Feature Photo: Street view of the Austin Convention Center. Image: Google Streets.
by Art Benavidez
Austin (Travis County) — City Council chose the Construction Manager at Risk (CMAR) method at the June 10 session for the $1.3 billion Austin Convention Center Expansion Project.
In a separate but related resolution, the city manager was directed to incorporate into a solicitation for Statements of Qualifications for the selection of professional services for a design team certain criteria described as follows:
- The design shall incorporate the most innovative ideas in programming and placemaking and shall aim to create a civic building that draws and serves Austinites as well as visitors.
- The City Council affirms its intention that the Convention Center be, like its companion civic building to the west, the Austin Central Library, a landmark of great distinction, a bustling and vital public gathering place, and a point of pride for the community.
- The Convention Center design should engage the disparate elements of the eastern quadrant of Downtown identified in the Palm District Planning Initiative, including the iconic Rainey Street Historic District, Palm Park and Palm School, the Red River Cultural District, the Innovation District, Mexican‐American Heritage Corridor, Project Connect and the Downtown Station, Waller Creek, and historic Brush Square, and the design shall seize the opportunities and solve for the challenges and conflicts presented by these multiple uses.
- Respondents must exhibit knowledge of and be committed to the goals of the Palm District Planning Initiative, the UT Center for Sustainable Development’s “Frameworks for Placemaking,” the Urban Land Institute’s Technical Advisory Panel (in response to Council Resolution No. 20141211‐218); the Downtown Austin Alliance‐commissioned 2020 Urban Land Institute Advisory Services Panel Report for the I‐35 Corridor; the Waterloo Greenway/Waller Creek Design Plan; the Downtown Austin Alliance’s Downtown Vision; and other City of Austin initiatives including citizen input in design processes, sustainability, Urban Design Guidelines, Great Streets, Art in Public Places, family‐friendly features per policy direction in Resolution No. 20120301‐051; and team participation by minority and women‐owned businesses.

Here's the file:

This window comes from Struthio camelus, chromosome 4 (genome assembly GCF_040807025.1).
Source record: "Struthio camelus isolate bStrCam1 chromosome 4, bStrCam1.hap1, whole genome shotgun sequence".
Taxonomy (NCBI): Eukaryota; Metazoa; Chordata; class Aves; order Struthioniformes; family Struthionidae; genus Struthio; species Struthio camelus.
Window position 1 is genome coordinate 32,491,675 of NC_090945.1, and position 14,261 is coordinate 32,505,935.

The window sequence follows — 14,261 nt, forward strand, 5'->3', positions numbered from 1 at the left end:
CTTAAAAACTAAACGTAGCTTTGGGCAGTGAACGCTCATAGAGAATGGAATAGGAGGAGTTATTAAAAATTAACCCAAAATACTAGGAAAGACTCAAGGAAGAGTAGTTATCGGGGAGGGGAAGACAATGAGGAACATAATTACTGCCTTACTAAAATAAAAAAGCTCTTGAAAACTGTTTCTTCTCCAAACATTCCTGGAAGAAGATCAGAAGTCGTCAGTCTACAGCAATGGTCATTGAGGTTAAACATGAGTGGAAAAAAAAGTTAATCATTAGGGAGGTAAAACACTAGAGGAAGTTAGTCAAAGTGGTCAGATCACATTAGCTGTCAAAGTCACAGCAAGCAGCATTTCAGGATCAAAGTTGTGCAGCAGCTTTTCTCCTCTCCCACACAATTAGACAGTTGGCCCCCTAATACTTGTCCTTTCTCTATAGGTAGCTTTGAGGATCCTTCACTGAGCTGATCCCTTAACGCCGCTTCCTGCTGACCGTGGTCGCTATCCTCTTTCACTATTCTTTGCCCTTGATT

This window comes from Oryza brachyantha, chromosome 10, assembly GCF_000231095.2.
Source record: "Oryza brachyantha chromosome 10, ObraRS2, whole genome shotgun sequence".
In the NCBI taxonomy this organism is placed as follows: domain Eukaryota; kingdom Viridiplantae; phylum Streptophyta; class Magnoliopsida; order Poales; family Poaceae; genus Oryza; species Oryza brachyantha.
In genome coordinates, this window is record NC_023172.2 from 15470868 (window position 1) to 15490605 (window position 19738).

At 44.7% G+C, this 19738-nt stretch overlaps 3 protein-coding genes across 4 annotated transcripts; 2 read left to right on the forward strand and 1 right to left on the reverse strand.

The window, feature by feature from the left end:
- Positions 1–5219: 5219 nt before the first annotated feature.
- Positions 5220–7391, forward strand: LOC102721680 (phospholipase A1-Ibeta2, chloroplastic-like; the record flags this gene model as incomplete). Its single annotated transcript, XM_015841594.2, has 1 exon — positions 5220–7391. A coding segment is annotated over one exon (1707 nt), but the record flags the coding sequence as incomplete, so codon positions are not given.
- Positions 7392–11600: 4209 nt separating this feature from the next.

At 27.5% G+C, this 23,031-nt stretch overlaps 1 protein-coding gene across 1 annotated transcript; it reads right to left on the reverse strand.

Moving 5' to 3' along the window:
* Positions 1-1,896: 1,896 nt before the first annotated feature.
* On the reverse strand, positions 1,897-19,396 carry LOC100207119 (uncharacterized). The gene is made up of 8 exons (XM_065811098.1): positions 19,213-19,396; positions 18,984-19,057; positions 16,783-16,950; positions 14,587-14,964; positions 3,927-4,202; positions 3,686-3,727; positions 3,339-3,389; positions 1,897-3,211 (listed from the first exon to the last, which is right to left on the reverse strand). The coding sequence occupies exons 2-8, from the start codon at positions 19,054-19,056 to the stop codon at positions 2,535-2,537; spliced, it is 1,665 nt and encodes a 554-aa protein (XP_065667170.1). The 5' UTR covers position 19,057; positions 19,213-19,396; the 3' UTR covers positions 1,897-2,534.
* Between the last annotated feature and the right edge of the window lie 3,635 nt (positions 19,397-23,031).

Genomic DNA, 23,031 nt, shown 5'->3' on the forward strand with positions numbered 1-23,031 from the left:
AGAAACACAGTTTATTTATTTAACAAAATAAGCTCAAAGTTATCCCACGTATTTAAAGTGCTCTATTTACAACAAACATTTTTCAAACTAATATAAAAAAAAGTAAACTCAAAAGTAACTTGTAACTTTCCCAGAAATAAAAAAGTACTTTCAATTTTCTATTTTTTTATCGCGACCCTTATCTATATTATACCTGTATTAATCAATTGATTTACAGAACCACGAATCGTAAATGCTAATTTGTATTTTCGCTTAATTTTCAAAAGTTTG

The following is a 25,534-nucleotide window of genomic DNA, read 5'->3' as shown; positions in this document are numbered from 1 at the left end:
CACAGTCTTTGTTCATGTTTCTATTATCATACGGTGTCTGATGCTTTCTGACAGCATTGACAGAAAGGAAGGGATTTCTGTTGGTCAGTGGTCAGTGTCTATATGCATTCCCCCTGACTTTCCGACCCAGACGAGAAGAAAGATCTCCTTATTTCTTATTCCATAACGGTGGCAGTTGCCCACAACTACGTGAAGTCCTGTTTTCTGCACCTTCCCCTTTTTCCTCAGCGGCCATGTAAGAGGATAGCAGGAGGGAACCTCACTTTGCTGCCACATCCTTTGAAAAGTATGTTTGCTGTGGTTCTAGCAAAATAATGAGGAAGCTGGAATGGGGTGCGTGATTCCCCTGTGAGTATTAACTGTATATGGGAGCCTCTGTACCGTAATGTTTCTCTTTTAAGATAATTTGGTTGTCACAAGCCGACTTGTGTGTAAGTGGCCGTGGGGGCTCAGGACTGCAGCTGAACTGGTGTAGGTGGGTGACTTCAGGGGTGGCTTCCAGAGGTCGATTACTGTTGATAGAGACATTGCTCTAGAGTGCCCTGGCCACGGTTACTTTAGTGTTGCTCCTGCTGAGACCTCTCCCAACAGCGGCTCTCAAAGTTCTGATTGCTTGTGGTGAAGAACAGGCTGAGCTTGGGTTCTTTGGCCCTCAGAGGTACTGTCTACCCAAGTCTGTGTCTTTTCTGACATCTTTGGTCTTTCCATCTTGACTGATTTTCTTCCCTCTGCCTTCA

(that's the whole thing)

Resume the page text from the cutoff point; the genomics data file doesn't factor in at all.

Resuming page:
The expansion project is expected to give the center over 360,000 square feet of new exhibit space, 180,000 square feet of meeting space and 184,000 square feet of ballroom/flex hall space.
The expansion would double the rental space that the center currently offers as well as fulfilling the city’s desire to use the building as a community-oriented centerpiece of the Palm District, thus “transforming the southeast gateway into downtown Austin.”
Councilwoman Kathie Tovo amended the original wording of the resolution, which was going to direct the city manager to partner with a consultant to host a design competition, but it wasn’t a viable option and that a feasibility study would determine if the scope of work for the convention center expansion was still viable given that their prior study was done before the pandemic changed the economy.
“We had started out trying to do a design competition, which was very exciting, except it’s not possible really within the framework of the city,” she said. “An idea was suggested by the Downtown Austin Alliance that nothing about the CMAR method that’s being recommended would preclude us from doing two things. One (was) working with any private partnerships. If we wanted to have a public partnership on the side of the convention center and it would not preclude us from, two, a potential collaboration with the Austin Economic Development Corporation.”
Tovo said that as consideration for the expansion continues to unfold that an accurate financial feasibility study would also be conducted.
“We’ll be coming back after the summer break with the updated feasibility study and proof of concept,” she said. “We’re not going to take that next step until we really understand the financial (dynamics) and whether they’ve changed and (then we) can proceed forward in a way that makes good sense from multiple directions.”
In September, VBX reported that the city purchased two city blocks west of the convention center for $6.3 million.
The Austin Convention Center, 500 E. Cesar Chavez St., is a four-story building that takes up three-city blocks, with 881,000 square feet.
Minority-owned and woman-owned business enterprise participation goals will be established prior to issuance of CMAR.
Based on current planning assumptions, the expansion will occur in three phases.
Currently, city staff estimates on the project timeline for completion of the total expansion, starting from when phase one construction begins, range from eight to ten years.
The first phase of the expansion project is expected to begin construction by the summer of 2024.
The existing convention center would remain open and operational while the expansion takes place.
The second phase of expansion would be the demolition and replacement of the southern part of the current convention center.
In the third phase of expansion, the north part of the current convention center would be demolished and replaced.
City Manager Spencer Cronk will notify the council once solicitation for the project takes place.
VBX Project ID 2015-2955